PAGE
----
Re: Re: Evaluating integral with varying upper limit?

```Carl Woll wrote:

>AES wrote:
>
>
>
>>Given a function  f[x]  which happens to be rather messy and not
>>analytically integrable, I want to evaluate the function
>>
>>  g[y_] := NIntegrate[f[x], {x, ymin, y} ]
>>
>>with ymin fixed and  ymin < y < Infinity.
>>
>>I suppose that FunctionInterpolate is the way to go here (???).
>>
>>But, are there tricks to tell FunctionInterpolate what I know in
>>advance, namely that f[x] is everywhere positive, and decreases toward
>>zero rapidly enough at large x that g[y] will approach a finite limiting
>>value as y -> Infinity? (which value I'd like to have FI obtain with
>>moderate accuracy -- meaning 3 or 4 significant digits, not 10 or 20)
>>
>>Thanks . . .
>>
>>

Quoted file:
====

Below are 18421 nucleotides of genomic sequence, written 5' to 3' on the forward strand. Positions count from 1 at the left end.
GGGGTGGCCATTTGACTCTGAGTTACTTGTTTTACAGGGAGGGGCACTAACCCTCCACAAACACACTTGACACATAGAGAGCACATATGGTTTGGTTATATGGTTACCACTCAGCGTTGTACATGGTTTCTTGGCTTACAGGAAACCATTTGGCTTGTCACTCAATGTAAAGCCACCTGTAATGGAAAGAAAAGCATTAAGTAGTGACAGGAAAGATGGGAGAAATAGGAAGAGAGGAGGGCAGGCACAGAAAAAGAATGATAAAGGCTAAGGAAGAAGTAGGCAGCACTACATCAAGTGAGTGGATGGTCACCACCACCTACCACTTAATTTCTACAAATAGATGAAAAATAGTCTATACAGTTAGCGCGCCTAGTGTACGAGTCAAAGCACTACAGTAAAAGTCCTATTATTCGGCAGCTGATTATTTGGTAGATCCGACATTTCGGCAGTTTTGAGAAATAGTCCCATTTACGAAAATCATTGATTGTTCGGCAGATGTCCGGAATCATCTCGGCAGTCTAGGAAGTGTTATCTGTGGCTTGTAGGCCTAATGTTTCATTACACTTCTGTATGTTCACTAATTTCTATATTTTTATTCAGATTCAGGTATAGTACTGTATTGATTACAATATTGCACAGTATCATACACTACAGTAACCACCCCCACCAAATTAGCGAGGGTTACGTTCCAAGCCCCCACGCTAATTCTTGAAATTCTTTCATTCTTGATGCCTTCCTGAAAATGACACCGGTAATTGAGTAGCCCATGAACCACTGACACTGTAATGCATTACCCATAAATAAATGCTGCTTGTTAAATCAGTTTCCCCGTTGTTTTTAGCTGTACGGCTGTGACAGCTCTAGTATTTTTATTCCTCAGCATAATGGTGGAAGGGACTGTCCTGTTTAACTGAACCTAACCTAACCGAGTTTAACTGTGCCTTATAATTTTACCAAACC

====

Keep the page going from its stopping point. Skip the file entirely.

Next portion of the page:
>>
>>
>I would recommend using NDSolve to invert the NIntegrate operation,
>although handling the range ymin<y<Infinity is problematic. For example:
>
>In[3]:=
>f[x_]:=BesselJ[2,x]Exp[-x]
>In[4]:=
>g[y_]:=NIntegrate[f[x],{x,1,y}]
>
>Then, using NDSolve we have:
>
>In[5]:=
>NDSolve[{h'[x] == f[x], h[1] == 0}, h, {x, 1, 100}]
>Out[5]=
>{{h -> InterpolatingFunction[{{1., 100.}}, <>]}}
>
>A few checks:
>
>g[10]
>h[10] /. %5[[1]]
>0.102135
>0.102135
>
>g[100]
>h[100] /. %5[[1]]
>0.102141
>0.102141
>
>
>g[Infinity]
>0.102141
>
>If you really need an InterpolationFunction whose range is ymin to
>Infinity, then you can try transforming variables, like y->1/y, but
>getting NDSolve to handle the point at Infinity (or 0 in transformed
>coordinates) becomes difficult.
>
>Carl Woll
>Wolfram Research
>
>
A colleague of mine suggested using y->Tan[y] as a transformation
function instead of y->1/y, and this works much better for my example:

f[x_]:=BesselJ[2,x]Exp[-x]
g[y_]:=NIntegrate[f[x],{x,1,y}]

nds = NDSolve[{1/Tan'[z] ht'[z] == f[ Tan[z] ], ht[ArcTan[1]] ==0}, ht,
{z, ArcTan[1], Pi/2} ][[1]]

With[{ht = ht /. nds},
h[x_] := ht[ ArcTan[x] ]
]

and some checks:

g[3]
h[3]
0.0859172
0.0859172

g[Infinity]
h[Infinity]
0.102141
0.102141

Carl Woll
Wolfram Research

```

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